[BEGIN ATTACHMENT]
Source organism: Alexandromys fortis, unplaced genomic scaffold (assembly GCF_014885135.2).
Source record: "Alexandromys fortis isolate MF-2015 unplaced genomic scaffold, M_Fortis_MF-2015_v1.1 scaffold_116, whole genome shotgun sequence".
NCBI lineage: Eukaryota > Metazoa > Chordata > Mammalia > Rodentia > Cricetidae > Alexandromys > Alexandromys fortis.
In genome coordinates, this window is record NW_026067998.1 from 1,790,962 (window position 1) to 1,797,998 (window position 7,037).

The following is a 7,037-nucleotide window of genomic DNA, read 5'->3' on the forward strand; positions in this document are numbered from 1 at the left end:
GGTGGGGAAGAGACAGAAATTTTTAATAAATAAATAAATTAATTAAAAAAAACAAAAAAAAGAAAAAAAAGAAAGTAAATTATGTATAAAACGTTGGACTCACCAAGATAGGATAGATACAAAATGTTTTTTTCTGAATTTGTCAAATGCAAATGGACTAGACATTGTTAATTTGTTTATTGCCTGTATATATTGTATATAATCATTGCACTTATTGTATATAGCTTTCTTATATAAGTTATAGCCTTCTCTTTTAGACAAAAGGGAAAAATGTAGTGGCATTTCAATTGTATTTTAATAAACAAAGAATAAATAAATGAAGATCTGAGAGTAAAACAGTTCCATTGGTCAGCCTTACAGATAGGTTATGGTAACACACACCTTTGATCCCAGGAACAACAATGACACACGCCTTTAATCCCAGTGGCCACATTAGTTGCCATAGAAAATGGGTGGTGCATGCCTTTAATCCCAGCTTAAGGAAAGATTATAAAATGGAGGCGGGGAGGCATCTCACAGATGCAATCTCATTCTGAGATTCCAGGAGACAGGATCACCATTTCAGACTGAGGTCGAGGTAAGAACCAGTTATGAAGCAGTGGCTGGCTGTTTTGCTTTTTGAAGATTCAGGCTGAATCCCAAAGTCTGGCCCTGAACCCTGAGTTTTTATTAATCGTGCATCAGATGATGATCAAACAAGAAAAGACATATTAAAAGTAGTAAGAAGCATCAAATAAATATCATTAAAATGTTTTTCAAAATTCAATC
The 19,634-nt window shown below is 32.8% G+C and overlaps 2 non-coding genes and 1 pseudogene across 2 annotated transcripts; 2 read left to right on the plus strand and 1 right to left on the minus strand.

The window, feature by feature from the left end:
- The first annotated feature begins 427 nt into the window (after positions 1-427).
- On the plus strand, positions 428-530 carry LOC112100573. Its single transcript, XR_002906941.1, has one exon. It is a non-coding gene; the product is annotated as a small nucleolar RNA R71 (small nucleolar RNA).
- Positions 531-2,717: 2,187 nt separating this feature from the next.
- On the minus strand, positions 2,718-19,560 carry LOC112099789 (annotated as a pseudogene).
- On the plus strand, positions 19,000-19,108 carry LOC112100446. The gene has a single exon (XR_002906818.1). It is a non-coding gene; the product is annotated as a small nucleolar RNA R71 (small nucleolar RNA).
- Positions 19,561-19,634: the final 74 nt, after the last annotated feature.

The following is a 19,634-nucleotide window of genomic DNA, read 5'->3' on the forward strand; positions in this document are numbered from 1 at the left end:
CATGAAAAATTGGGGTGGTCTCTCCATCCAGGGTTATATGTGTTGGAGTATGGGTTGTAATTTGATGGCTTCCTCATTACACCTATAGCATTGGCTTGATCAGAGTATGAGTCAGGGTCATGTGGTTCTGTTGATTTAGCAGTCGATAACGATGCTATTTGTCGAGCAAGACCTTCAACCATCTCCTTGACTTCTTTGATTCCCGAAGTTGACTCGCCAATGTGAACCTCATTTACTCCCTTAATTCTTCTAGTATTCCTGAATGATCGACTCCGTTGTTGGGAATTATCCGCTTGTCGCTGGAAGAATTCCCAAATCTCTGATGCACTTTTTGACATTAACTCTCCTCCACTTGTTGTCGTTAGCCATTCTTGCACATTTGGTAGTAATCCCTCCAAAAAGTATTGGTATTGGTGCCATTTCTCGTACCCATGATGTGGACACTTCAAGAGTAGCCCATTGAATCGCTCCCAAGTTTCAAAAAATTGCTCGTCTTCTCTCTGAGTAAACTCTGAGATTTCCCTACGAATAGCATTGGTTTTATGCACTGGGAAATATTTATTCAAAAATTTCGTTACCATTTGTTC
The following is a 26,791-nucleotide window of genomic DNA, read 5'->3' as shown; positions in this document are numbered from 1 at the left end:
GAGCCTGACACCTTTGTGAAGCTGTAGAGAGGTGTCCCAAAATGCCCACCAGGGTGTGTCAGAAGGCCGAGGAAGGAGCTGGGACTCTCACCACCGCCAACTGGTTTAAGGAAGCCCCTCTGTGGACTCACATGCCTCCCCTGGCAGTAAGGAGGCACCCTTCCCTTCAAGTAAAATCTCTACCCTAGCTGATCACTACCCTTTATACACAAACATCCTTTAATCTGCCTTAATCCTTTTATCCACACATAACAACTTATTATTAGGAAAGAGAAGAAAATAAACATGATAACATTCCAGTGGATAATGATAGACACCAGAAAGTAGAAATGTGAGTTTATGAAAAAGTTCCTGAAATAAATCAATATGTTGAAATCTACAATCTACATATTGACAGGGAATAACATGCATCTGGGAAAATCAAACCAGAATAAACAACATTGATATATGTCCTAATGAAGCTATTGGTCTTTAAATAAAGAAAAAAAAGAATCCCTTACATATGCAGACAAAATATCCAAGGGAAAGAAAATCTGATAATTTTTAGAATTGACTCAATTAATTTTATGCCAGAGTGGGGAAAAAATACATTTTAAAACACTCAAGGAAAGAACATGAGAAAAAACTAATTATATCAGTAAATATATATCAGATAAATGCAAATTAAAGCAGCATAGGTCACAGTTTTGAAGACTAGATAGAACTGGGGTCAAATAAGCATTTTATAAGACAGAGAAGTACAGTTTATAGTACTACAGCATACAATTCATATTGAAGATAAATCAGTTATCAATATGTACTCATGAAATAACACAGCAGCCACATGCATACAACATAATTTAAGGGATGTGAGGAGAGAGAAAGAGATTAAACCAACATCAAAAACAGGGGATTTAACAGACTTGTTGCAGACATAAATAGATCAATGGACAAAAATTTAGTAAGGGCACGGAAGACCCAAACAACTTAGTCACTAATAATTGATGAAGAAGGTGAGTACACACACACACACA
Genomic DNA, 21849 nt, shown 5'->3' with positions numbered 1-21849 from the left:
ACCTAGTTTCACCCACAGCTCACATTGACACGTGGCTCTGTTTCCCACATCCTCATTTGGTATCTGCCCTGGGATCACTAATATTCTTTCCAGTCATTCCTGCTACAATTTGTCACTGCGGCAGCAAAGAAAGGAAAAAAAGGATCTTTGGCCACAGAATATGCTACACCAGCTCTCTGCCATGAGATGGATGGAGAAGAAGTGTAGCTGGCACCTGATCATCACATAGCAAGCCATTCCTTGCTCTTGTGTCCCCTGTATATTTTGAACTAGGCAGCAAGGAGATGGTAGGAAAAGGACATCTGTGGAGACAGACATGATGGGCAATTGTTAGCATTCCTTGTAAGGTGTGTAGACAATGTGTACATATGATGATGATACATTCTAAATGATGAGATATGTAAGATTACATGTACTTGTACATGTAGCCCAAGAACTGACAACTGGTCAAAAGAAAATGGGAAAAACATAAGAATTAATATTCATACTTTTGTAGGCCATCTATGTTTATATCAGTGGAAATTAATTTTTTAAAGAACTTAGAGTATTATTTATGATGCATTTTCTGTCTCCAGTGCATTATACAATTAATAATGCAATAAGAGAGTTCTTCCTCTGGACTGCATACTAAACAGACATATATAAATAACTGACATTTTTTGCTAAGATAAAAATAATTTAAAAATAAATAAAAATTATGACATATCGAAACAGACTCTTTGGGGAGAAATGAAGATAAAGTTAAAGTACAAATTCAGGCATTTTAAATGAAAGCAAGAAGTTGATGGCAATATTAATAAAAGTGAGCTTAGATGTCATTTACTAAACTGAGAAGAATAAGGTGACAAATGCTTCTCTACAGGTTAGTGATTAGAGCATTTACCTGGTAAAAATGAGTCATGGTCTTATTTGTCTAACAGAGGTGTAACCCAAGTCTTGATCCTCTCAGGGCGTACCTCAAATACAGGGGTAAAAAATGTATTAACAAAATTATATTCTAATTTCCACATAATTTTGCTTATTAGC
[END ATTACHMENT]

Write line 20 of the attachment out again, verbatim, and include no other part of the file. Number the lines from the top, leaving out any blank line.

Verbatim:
ACCTAGTTTCACCCACAGCTCACATTGACACGTGGCTCTGTTTCCCACATCCTCATTTGGTATCTGCCCTGGGATCACTAATATTCTTTCCAGTCATTCCTGCTACAATTTGTCACTGCGGCAGCAAAGAAAGGAAAAAAAGGATCTTTGGCCACAGAATATGCTACACCAGCTCTCTGCCATGAGATGGATGGAGAAGAAGTGTAGCTGGCACCTGATCATCACATAGCAAGCCATTCCTTGCTCTTGTGTCCCCTGTATATTTTGAACTAGGCAGCAAGGAGATGGTAGGAAAAGGACATCTGTGGAGACAGACATGATGGGCAATTGTTAGCATTCCTTGTAAGGTGTGTAGACAATGTGTACATATGATGATGATACATTCTAAATGATGAGATATGTAAGATTACATGTACTTGTACATGTAGCCCAAGAACTGACAACTGGTCAAAAGAAAATGGGAAAAACATAAGAATTAATATTCATACTTTTGTAGGCCATCTATGTTTATATCAGTGGAAATTAATTTTTTAAAGAACTTAGAGTATTATTTATGATGCATTTTCTGTCTCCAGTGCATTATACAATTAATAATGCAATAAGAGAGTTCTTCCTCTGGACTGCATACTAAACAGACATATATAAATAACTGACATTTTTTGCTAAGATAAAAATAATTTAAAAATAAATAAAAATTATGACATATCGAAACAGACTCTTTGGGGAGAAATGAAGATAAAGTTAAAGTACAAATTCAGGCATTTTAAATGAAAGCAAGAAGTTGATGGCAATATTAATAAAAGTGAGCTTAGATGTCATTTACTAAACTGAGAAGAATAAGGTGACAAATGCTTCTCTACAGGTTAGTGATTAGAGCATTTACCTGGTAAAAATGAGTCATGGTCTTATTTGTCTAACAGAGGTGTAACCCAAGTCTTGATCCTCTCAGGGCGTACCTCAAATACAGGGGTAAAAAATGTATTAACAAAATTATATTCTAATTTCCACATAATTTTGCTTATTAGC